Furniture Assembly And Disassembly During A Move
Published on Wednesday, 23 April 2014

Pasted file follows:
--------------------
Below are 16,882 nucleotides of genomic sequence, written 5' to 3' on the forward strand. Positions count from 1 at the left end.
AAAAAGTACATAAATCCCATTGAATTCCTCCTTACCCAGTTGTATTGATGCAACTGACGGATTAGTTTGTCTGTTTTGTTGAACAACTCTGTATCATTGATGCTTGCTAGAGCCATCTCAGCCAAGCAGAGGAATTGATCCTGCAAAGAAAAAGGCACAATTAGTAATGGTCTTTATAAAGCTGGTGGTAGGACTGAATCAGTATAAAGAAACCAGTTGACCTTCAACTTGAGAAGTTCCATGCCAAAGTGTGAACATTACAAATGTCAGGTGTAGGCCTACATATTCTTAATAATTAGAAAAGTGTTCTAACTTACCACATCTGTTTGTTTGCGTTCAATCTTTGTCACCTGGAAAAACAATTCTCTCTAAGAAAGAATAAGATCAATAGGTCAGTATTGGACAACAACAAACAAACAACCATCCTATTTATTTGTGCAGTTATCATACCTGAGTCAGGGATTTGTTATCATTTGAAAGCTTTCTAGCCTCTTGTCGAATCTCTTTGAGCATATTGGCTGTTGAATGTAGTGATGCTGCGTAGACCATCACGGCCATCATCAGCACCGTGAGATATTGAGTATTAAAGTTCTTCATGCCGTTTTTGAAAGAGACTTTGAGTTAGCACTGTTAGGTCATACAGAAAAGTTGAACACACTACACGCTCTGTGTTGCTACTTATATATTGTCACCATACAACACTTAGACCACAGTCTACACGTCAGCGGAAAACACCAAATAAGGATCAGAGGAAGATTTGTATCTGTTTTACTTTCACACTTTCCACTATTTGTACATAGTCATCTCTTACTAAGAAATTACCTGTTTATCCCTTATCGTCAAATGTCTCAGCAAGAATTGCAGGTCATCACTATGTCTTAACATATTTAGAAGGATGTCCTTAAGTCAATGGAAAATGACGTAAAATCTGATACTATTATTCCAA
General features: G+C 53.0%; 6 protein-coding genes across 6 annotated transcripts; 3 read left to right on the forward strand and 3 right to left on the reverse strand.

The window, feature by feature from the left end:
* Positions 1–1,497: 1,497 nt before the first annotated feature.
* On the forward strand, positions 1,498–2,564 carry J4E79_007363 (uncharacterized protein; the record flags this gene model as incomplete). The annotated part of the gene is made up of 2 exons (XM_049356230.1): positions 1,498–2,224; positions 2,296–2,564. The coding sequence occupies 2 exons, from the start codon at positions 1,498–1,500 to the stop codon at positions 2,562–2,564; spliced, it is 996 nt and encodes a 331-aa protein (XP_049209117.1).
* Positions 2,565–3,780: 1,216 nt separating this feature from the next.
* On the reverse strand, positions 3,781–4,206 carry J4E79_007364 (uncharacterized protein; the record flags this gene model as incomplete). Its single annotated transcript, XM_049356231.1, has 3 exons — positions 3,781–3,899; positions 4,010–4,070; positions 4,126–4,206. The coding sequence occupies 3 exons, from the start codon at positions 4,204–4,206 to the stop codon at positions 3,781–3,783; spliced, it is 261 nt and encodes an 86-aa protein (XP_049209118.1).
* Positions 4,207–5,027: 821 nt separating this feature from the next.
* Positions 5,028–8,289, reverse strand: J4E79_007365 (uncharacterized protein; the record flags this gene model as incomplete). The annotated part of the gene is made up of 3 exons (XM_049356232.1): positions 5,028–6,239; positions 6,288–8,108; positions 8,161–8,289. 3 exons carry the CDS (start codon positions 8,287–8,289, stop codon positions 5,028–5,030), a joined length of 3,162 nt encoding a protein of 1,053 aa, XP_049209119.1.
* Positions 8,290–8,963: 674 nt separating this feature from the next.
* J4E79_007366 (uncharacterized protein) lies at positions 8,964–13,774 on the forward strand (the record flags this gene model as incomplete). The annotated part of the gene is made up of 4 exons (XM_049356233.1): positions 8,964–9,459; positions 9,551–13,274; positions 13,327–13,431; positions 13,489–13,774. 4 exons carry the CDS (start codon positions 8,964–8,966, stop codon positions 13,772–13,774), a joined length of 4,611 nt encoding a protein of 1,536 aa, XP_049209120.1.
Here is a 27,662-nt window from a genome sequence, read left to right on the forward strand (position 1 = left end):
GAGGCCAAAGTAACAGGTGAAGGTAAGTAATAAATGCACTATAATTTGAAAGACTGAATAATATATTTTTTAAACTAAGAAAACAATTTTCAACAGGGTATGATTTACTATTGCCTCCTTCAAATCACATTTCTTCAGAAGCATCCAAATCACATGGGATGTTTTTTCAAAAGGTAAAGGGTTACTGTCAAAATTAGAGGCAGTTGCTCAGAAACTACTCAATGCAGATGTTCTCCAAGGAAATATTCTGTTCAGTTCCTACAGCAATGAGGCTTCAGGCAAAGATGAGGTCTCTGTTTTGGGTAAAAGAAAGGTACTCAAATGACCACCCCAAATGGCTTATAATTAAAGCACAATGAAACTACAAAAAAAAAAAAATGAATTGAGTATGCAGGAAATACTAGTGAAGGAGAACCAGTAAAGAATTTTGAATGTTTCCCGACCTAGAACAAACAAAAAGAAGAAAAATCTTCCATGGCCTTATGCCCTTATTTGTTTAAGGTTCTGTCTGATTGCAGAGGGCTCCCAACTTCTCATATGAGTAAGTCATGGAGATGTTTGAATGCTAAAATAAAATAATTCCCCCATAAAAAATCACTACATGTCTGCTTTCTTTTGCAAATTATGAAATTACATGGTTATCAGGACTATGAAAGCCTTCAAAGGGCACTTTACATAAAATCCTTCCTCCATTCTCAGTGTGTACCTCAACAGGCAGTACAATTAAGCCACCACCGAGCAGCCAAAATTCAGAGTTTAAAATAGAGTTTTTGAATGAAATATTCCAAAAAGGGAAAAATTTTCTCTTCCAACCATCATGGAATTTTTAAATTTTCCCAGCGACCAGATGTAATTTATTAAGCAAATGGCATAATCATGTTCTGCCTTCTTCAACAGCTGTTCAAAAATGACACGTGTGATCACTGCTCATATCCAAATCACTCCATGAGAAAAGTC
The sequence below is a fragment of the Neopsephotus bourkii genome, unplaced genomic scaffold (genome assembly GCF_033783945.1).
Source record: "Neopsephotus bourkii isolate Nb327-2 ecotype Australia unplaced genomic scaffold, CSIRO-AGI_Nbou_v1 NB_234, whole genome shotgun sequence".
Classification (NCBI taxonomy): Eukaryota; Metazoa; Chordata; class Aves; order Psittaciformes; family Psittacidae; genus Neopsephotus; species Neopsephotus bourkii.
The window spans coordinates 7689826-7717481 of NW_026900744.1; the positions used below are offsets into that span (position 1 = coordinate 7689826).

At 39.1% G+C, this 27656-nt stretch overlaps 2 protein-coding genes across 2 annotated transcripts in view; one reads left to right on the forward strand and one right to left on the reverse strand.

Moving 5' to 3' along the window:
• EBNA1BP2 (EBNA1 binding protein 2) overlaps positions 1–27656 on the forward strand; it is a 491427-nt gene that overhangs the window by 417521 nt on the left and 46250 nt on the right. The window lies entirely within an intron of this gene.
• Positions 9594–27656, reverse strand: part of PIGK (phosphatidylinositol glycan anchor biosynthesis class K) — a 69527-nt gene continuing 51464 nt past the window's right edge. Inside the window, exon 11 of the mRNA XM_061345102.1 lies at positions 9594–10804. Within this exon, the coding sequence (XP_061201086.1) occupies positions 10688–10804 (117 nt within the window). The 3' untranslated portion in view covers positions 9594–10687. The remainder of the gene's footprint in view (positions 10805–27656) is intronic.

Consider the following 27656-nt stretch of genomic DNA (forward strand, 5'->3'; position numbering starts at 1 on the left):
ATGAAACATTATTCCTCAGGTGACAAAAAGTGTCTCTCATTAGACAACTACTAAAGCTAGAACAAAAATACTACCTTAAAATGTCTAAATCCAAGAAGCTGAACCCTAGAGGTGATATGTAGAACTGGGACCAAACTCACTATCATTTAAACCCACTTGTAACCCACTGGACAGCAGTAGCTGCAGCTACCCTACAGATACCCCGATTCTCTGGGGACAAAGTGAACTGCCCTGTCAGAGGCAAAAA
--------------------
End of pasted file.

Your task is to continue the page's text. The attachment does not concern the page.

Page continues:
Furniture is a difficult part of a removal. If you are not completely sure as to how you are going to get it all out of your home or office, then it may well be worth having a think over the various obstacles that you may find you come up against. The main issue that you will need to contend with is space; fitting objects through doors, down corridors and through various strangely shaped areas in the building. The next issue that you may have is the part, or complete disassembly of certain items, to ensure that they are ready to be lifted and packed in to the van. A simple check over the items should put you in good stead to get everything ready when the time comes, but it is well worth doing so well in advance, to ensure that you are not at risk of any time consuming upsets regarding the furniture at a later moment in the process. For a start, you should assess what is going to be a problem and what should be fine. Start on the upper levels on the house, as this is where the main issues will be. Stairs cause problems when you are moving large items, as you can surely imagine. Knowing exactly how you are going to get something down the stairs and out of the front door takes a little imagination, as well as a tape measure! If you get the widths and heights for the doors, and make a mental note of the spaces around the openings, then you can amuser up the larger bits of furniture in the house to see if they are going to fit easily. Remember that everything got there originally, so you are not likely to have any situations where things are stuck there forever, to key is to find out how to do the job easily, and without damaging any paintwork or furniture! Sofas and arm chairs are never built up inside the house, so you know that they can be removed in some way or other. The difficulty can come however when the angle or space around a door is uneven, making it easy to get through one way, but difficult the other way round! Rotating the object and trying different angles will hopefully give you the answer. The main thing is to not get too stressed, as this will only lead to mistakes and damages! Have a think about the items of furniture that could have been assembled within the room - cheaper or more modern furniture is often flat packed, but some of it is built in a way that means it won’t last that long when taken apart, so you need to assess how stable the joins are overall. Looking at where the sides connect, and the nature in which they are fastened should give you a good idea as to how to take them apart, and the types of tools that you will need. Older furniture tends to be made with different methods, and will unfortunately be a lot heavier because of it. These joins are not going to be easily dismantled, and you will likely need to remove drawers, doors and other easily removed features to remove the weight and potential accidents that such moving components can cause. Getting furniture out of a house is easy if you simply have a look at the trouble makers beforehand. Ensure that you are in a position where you can get things done safely, and you should have few issues.
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